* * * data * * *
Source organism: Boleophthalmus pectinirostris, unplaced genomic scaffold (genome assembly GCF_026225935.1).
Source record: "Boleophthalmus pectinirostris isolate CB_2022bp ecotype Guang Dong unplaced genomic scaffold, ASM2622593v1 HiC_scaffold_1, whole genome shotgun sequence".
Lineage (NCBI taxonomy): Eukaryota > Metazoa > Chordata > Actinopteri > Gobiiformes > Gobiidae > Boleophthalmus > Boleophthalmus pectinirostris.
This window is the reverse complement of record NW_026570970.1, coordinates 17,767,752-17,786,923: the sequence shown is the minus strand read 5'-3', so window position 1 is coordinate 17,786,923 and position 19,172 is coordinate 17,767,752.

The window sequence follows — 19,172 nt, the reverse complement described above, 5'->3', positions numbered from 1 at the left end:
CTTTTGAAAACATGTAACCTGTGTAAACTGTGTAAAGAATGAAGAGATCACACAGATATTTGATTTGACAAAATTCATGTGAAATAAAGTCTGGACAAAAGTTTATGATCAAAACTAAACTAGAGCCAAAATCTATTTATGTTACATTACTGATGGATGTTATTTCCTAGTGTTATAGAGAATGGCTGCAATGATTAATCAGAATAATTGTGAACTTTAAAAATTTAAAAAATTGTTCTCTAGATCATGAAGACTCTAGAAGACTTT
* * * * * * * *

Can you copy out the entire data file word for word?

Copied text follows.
Source organism: Boleophthalmus pectinirostris, unplaced genomic scaffold (genome assembly GCF_026225935.1).
Source record: "Boleophthalmus pectinirostris isolate CB_2022bp ecotype Guang Dong unplaced genomic scaffold, ASM2622593v1 HiC_scaffold_1, whole genome shotgun sequence".
Lineage (NCBI taxonomy): Eukaryota > Metazoa > Chordata > Actinopteri > Gobiiformes > Gobiidae > Boleophthalmus > Boleophthalmus pectinirostris.
This window is the reverse complement of record NW_026570970.1, coordinates 17,767,752-17,786,923: the sequence shown is the minus strand read 5'-3', so window position 1 is coordinate 17,786,923 and position 19,172 is coordinate 17,767,752.

The window sequence follows — 19,172 nt, the reverse complement described above, 5'->3', positions numbered from 1 at the left end:
CTTTTGAAAACATGTAACCTGTGTAAACTGTGTAAAGAATGAAGAGATCACACAGATATTTGATTTGACAAAATTCATGTGAAATAAAGTCTGGACAAAAGTTTATGATCAAAACTAAACTAGAGCCAAAATCTATTTATGTTACATTACTGATGGATGTTATTTCCTAGTGTTATAGAGAATGGCTGCAATGATTAATCAGAATAATTGTGAACTTTAAAAATTTAAAAAATTGTTCTCTAGATCATGAAGACTCTAGAAGACTTT